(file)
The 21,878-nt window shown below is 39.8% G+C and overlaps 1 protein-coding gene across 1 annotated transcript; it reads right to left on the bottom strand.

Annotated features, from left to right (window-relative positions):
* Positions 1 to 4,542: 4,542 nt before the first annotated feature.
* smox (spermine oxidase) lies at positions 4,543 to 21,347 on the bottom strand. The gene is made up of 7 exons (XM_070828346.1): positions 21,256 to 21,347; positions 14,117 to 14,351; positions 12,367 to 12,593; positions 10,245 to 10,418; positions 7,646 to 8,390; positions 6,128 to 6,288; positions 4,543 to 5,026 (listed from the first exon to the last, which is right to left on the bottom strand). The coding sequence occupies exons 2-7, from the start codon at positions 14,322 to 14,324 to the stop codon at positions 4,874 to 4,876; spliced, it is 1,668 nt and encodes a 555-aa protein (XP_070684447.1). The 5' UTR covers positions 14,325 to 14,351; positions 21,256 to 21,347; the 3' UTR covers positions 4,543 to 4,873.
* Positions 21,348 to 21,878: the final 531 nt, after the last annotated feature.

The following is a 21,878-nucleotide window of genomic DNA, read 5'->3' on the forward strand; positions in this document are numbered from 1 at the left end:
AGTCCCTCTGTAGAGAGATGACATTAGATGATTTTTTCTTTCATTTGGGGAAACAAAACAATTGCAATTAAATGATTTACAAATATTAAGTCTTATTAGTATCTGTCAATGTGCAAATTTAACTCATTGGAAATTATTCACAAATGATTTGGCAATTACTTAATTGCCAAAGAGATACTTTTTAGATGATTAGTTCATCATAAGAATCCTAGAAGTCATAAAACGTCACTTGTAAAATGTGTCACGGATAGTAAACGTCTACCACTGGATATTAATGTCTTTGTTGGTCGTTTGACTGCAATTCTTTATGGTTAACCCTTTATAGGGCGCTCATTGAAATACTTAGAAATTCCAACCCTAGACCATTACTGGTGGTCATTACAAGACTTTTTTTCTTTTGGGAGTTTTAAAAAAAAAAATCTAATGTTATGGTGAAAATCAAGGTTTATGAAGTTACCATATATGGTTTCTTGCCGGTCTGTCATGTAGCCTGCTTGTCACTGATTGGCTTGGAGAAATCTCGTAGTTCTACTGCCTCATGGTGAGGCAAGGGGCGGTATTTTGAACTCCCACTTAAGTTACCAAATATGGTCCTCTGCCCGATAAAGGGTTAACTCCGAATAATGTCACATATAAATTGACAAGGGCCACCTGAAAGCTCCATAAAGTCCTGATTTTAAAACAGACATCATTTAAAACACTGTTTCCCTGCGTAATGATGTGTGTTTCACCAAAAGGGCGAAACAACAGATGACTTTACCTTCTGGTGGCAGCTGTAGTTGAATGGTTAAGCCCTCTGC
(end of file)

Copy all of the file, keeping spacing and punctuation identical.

The 21,878-nt window shown below is 39.8% G+C and overlaps 1 protein-coding gene across 1 annotated transcript; it reads right to left on the bottom strand.

Annotated features, from left to right (window-relative positions):
* Positions 1 to 4,542: 4,542 nt before the first annotated feature.
* smox (spermine oxidase) lies at positions 4,543 to 21,347 on the bottom strand. The gene is made up of 7 exons (XM_070828346.1): positions 21,256 to 21,347; positions 14,117 to 14,351; positions 12,367 to 12,593; positions 10,245 to 10,418; positions 7,646 to 8,390; positions 6,128 to 6,288; positions 4,543 to 5,026 (listed from the first exon to the last, which is right to left on the bottom strand). The coding sequence occupies exons 2-7, from the start codon at positions 14,322 to 14,324 to the stop codon at positions 4,874 to 4,876; spliced, it is 1,668 nt and encodes a 555-aa protein (XP_070684447.1). The 5' UTR covers positions 14,325 to 14,351; positions 21,256 to 21,347; the 3' UTR covers positions 4,543 to 4,873.
* Positions 21,348 to 21,878: the final 531 nt, after the last annotated feature.

The following is a 21,878-nucleotide window of genomic DNA, read 5'->3' on the forward strand; positions in this document are numbered from 1 at the left end:
AGTCCCTCTGTAGAGAGATGACATTAGATGATTTTTTCTTTCATTTGGGGAAACAAAACAATTGCAATTAAATGATTTACAAATATTAAGTCTTATTAGTATCTGTCAATGTGCAAATTTAACTCATTGGAAATTATTCACAAATGATTTGGCAATTACTTAATTGCCAAAGAGATACTTTTTAGATGATTAGTTCATCATAAGAATCCTAGAAGTCATAAAACGTCACTTGTAAAATGTGTCACGGATAGTAAACGTCTACCACTGGATATTAATGTCTTTGTTGGTCGTTTGACTGCAATTCTTTATGGTTAACCCTTTATAGGGCGCTCATTGAAATACTTAGAAATTCCAACCCTAGACCATTACTGGTGGTCATTACAAGACTTTTTTTCTTTTGGGAGTTTTAAAAAAAAAAATCTAATGTTATGGTGAAAATCAAGGTTTATGAAGTTACCATATATGGTTTCTTGCCGGTCTGTCATGTAGCCTGCTTGTCACTGATTGGCTTGGAGAAATCTCGTAGTTCTACTGCCTCATGGTGAGGCAAGGGGCGGTATTTTGAACTCCCACTTAAGTTACCAAATATGGTCCTCTGCCCGATAAAGGGTTAACTCCGAATAATGTCACATATAAATTGACAAGGGCCACCTGAAAGCTCCATAAAGTCCTGATTTTAAAACAGACATCATTTAAAACACTGTTTCCCTGCGTAATGATGTGTGTTTCACCAAAAGGGCGAAACAACAGATGACTTTACCTTCTGGTGGCAGCTGTAGTTGAATGGTTAAGCCCTCTGC